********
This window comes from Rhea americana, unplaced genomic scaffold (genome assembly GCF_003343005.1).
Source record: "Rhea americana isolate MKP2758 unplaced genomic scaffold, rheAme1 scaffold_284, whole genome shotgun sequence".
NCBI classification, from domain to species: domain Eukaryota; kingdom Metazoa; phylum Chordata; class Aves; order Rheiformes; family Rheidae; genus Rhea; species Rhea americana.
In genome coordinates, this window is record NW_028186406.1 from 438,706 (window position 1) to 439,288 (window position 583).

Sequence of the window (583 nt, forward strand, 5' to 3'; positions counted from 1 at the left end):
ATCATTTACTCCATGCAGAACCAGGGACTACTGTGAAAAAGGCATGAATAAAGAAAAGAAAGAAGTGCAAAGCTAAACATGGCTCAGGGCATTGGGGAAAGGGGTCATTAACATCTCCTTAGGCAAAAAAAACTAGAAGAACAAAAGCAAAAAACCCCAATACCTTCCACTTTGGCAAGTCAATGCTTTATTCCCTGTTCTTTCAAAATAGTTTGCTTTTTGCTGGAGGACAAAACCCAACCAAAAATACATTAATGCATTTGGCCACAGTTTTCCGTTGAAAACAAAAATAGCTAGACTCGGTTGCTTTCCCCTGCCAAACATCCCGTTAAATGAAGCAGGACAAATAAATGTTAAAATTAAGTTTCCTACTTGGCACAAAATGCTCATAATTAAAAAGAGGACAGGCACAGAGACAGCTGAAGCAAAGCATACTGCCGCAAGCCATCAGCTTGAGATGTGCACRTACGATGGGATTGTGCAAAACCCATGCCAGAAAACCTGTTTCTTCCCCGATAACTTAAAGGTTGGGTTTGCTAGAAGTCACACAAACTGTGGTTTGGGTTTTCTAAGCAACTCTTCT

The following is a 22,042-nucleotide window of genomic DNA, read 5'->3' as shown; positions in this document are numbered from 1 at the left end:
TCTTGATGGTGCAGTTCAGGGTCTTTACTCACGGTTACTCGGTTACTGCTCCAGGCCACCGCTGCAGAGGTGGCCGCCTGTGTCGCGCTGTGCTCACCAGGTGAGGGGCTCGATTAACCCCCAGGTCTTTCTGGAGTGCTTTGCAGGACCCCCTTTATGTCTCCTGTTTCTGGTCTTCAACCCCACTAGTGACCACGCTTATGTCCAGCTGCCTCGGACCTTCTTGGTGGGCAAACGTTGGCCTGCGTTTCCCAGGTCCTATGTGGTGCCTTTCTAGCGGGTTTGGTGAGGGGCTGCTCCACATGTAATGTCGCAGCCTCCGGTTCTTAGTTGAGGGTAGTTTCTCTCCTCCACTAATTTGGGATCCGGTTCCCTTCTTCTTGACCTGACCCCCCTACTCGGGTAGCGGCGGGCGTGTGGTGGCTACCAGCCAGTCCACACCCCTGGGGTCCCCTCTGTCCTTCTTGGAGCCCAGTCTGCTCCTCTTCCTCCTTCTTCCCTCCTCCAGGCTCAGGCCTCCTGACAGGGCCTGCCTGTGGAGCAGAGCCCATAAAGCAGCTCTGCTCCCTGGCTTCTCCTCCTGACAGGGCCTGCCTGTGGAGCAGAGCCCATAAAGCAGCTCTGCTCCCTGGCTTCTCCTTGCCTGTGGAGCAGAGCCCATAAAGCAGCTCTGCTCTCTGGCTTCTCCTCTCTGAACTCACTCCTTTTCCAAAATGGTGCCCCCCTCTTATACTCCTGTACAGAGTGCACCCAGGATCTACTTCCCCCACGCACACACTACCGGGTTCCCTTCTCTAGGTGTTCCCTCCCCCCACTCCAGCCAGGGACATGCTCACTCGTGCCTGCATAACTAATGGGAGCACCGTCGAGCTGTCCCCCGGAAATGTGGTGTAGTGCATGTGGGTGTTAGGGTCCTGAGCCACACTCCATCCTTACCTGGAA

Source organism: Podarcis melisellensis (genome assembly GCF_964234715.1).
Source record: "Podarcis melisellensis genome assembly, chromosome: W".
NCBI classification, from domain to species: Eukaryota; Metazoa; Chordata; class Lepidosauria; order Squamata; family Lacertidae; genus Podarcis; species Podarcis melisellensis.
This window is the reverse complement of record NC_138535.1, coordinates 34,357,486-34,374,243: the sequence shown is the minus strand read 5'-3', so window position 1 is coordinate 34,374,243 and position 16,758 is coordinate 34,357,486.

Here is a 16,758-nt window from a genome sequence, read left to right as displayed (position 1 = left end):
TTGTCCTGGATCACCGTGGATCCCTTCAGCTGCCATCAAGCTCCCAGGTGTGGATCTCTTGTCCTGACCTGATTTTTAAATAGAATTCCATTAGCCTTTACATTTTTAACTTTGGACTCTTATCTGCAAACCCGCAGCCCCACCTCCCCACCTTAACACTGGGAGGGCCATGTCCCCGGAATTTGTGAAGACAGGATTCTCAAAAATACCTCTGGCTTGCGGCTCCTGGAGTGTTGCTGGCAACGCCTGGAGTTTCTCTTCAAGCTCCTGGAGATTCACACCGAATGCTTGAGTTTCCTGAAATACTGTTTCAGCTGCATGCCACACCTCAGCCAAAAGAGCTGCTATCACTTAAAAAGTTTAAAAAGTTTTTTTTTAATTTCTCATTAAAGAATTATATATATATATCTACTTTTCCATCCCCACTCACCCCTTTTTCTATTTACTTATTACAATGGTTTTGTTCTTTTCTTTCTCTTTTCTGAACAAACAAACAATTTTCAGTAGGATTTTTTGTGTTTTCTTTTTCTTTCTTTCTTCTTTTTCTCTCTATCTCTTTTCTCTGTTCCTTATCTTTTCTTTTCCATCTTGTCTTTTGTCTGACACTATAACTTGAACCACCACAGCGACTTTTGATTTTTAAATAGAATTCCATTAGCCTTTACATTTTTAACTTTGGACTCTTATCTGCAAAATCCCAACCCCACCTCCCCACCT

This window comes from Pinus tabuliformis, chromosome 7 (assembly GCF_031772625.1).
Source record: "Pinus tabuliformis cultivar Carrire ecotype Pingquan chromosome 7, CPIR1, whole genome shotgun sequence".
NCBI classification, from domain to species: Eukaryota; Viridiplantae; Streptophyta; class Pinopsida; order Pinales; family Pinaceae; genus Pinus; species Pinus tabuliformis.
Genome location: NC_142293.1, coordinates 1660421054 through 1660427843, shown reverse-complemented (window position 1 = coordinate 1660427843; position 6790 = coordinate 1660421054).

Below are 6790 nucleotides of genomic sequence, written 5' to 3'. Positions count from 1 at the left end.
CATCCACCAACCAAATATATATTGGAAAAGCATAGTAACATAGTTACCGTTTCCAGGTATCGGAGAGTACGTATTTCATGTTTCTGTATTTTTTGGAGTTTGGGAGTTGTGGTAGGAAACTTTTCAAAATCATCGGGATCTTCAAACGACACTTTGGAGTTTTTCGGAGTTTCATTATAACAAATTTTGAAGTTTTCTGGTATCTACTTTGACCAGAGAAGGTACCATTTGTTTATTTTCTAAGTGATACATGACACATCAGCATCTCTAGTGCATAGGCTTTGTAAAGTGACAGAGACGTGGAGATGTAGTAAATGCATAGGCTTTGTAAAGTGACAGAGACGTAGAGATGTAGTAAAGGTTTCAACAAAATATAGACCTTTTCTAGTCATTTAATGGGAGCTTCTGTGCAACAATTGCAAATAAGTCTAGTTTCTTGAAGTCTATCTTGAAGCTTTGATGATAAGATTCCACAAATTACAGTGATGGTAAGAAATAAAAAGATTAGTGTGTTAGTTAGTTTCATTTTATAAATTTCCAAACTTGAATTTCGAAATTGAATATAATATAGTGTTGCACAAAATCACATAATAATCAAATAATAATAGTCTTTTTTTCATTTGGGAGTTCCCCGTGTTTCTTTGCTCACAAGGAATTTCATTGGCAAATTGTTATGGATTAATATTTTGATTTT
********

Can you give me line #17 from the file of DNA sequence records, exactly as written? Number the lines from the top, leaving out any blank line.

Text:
NCBI classification, from domain to species: Eukaryota; Viridiplantae; Streptophyta; class Pinopsida; order Pinales; family Pinaceae; genus Pinus; species Pinus tabuliformis.